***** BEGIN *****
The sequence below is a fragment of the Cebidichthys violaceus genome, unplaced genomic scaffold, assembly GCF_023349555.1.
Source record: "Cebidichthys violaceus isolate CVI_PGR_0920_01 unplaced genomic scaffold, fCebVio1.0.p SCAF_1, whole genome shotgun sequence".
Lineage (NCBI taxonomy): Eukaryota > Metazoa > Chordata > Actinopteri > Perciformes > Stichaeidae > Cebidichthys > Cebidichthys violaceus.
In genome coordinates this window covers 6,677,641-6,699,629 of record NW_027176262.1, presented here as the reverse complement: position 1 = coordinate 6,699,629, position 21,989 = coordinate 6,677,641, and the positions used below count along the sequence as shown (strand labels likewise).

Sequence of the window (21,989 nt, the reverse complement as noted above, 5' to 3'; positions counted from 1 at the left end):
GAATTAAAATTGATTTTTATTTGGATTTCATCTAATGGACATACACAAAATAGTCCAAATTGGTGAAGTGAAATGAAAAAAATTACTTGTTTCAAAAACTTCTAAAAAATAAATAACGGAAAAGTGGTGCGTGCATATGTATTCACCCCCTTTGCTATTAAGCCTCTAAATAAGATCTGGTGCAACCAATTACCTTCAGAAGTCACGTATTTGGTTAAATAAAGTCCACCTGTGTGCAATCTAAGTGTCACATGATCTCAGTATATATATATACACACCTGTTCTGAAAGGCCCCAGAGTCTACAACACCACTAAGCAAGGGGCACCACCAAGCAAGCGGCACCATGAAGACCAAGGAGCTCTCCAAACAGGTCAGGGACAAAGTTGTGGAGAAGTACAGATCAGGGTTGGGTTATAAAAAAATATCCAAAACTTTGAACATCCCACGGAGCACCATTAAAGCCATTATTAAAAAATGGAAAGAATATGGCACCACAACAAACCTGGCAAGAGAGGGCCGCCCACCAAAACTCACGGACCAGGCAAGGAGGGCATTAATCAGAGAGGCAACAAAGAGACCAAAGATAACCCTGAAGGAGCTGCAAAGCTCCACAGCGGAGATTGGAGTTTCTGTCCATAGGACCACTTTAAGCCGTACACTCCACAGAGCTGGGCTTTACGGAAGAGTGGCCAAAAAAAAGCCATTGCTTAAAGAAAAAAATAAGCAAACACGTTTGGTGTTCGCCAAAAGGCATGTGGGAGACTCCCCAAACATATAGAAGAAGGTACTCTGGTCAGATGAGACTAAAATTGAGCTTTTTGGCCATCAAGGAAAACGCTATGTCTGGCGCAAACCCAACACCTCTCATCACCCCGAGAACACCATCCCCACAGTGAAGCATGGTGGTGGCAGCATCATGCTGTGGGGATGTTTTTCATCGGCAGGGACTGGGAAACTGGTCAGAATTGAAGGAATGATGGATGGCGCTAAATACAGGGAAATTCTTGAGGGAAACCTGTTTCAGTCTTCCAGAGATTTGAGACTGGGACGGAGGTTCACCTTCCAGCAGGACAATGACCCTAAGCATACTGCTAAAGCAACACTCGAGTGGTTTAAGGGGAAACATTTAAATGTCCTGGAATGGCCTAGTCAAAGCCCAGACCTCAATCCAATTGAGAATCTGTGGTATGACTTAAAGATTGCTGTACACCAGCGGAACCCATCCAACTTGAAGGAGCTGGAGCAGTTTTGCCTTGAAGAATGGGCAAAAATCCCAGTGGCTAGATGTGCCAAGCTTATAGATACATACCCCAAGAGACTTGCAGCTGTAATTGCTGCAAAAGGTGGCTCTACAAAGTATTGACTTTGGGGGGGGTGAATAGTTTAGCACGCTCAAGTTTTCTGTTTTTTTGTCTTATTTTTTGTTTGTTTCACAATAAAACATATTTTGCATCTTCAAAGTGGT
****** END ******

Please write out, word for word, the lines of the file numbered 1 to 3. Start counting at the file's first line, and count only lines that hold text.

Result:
The sequence below is a fragment of the Cebidichthys violaceus genome, unplaced genomic scaffold, assembly GCF_023349555.1.
Source record: "Cebidichthys violaceus isolate CVI_PGR_0920_01 unplaced genomic scaffold, fCebVio1.0.p SCAF_1, whole genome shotgun sequence".
Lineage (NCBI taxonomy): Eukaryota > Metazoa > Chordata > Actinopteri > Perciformes > Stichaeidae > Cebidichthys > Cebidichthys violaceus.